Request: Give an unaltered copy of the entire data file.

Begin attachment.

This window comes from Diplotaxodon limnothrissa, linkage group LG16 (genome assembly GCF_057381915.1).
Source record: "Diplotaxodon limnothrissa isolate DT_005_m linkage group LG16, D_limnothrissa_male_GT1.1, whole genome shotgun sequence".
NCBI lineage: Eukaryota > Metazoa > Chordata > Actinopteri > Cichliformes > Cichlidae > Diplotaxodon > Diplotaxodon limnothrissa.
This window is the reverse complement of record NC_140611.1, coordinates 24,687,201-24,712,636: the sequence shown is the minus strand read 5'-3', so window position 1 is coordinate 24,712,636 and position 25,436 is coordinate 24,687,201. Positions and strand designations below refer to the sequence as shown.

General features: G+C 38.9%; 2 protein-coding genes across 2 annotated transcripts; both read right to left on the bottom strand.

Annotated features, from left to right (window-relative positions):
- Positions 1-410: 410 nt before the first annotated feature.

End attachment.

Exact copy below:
This window comes from Diplotaxodon limnothrissa, linkage group LG16 (genome assembly GCF_057381915.1).
Source record: "Diplotaxodon limnothrissa isolate DT_005_m linkage group LG16, D_limnothrissa_male_GT1.1, whole genome shotgun sequence".
NCBI lineage: Eukaryota > Metazoa > Chordata > Actinopteri > Cichliformes > Cichlidae > Diplotaxodon > Diplotaxodon limnothrissa.
This window is the reverse complement of record NC_140611.1, coordinates 24,687,201-24,712,636: the sequence shown is the minus strand read 5'-3', so window position 1 is coordinate 24,712,636 and position 25,436 is coordinate 24,687,201. Positions and strand designations below refer to the sequence as shown.

General features: G+C 38.9%; 2 protein-coding genes across 2 annotated transcripts; both read right to left on the bottom strand.

Annotated features, from left to right (window-relative positions):
- Positions 1-410: 410 nt before the first annotated feature.